This week the World Health Organization declared the H1N1 “swine” flu pandemic over, renewing calls that the organization should change the criteria for its six-level pandemic scale or risk increased ambivalence toward public health threats.
This week the World Health Organization (WHO) declared the H1N1 “swine” flu pandemic over, renewing calls that the organization should change the criteria for its six-level pandemic scale or risk increased ambivalence toward public health threats.
The highest level of the WHO’s scale—which H1N1 reached in June of last year— simply indicates “human-to-human spread of the virus in two or more countries” in one of the WHO’s six global regions, and “in at least one other country in another WHO region.”
While relatively contagious, H1N1’s virulence—its ability to cause severe illness and death—paled next to the 1918 Spanish flu and even seasonal flu in the U.S. The 1918 outbreak is estimated to have killed between 50 and 100 million people, while as many as 56,000 people die from seasonal flu in the United States each year, according to the U.S. Centers for Disease Control and Prevention. H1N1 has killed roughly 18,500 people worldwide, according to the WHO.
As the outbreak leveled off late last year experts began to question the WHO’s classification criteria more fervently, while in March former U.S. public health official Dr. Henry I. Miller, writing in Forbes magazine, noted that even seasonal flu meets the WHO’s definition of a pandemic.
The Associated Press, meanwhile, is reporting that countries are throwing out millions of unused doses of H1N1 vaccine.
Experts told Security Management that the H1N1 outbreak exposed critical shortcomings in U.S. pandemic response that persist despite five years of planning and preparation launched in response to the H5N1 “avian” flu:
- Pre-H1N1 plans were based on preventing outbreaks overseas from entering the United States. However, by the time U.S. public officials became aware of H1N1’s outbreak in Mexico, it was already in the U.S.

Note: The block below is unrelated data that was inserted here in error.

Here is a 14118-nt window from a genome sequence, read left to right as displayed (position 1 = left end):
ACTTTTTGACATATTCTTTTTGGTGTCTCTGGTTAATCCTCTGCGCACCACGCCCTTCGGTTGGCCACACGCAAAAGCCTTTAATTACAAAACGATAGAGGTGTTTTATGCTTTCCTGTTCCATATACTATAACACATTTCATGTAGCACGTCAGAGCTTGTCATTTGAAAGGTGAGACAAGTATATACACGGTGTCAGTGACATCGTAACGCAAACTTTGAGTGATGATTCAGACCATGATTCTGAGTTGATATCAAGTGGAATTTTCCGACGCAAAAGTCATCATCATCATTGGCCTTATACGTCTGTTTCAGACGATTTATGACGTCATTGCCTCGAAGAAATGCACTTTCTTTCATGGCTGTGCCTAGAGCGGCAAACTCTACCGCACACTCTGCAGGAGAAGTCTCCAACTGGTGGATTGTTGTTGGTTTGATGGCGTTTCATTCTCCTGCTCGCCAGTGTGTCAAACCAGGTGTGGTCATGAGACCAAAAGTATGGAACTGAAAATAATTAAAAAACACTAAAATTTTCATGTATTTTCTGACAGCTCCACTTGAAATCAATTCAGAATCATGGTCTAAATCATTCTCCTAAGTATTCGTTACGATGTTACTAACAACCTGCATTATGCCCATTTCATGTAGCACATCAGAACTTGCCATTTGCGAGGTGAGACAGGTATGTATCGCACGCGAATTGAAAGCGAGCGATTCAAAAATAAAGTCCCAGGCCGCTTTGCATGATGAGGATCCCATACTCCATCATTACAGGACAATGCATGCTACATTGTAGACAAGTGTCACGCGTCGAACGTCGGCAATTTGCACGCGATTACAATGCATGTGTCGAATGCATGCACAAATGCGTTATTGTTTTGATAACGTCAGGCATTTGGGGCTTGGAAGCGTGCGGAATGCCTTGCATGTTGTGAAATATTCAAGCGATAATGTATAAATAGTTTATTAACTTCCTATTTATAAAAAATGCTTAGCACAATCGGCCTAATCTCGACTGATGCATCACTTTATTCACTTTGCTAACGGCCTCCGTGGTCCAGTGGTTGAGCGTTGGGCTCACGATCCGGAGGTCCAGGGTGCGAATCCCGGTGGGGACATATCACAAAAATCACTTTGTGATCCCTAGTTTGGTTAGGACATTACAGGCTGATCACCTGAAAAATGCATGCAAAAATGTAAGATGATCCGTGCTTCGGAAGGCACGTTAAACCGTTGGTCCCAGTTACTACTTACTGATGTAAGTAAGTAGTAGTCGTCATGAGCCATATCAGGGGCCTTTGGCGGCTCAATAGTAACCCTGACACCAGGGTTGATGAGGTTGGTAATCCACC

- The United States still lacks the capability to track incidence and mortality in large-scale outbreaks—statistics are simply estimates based on a small sampling of hospitals and public health labs.
- Mass production and delivery of pandemic vaccine still takes months from the start of an outbreak.
- The U.S. public health sector failed to communicate the safety of the H1N1 vaccine amid growing public debate about the safety of vaccines in general. The H1N1 vaccine was nearly identical in composition to seasonal flu vaccine, which is known to be safe.
(Read more about lessons learned from the H1N1 pandemic in “Pandemic Lessons Learned ” in the Homeland Security department of February’s Security Management.)
The WHO noted that the H1N1 virus continues to infect people worldwide, but at post-pandemic levels.
The deadly yet rare H5N1 threat still persists as well. H5N1 shows a high rate of mortality in humans—roughly 50 percent—but as yet it rarely passes from birds to humans, and has not clearly demonstrated a capability for human-to-human transmission.
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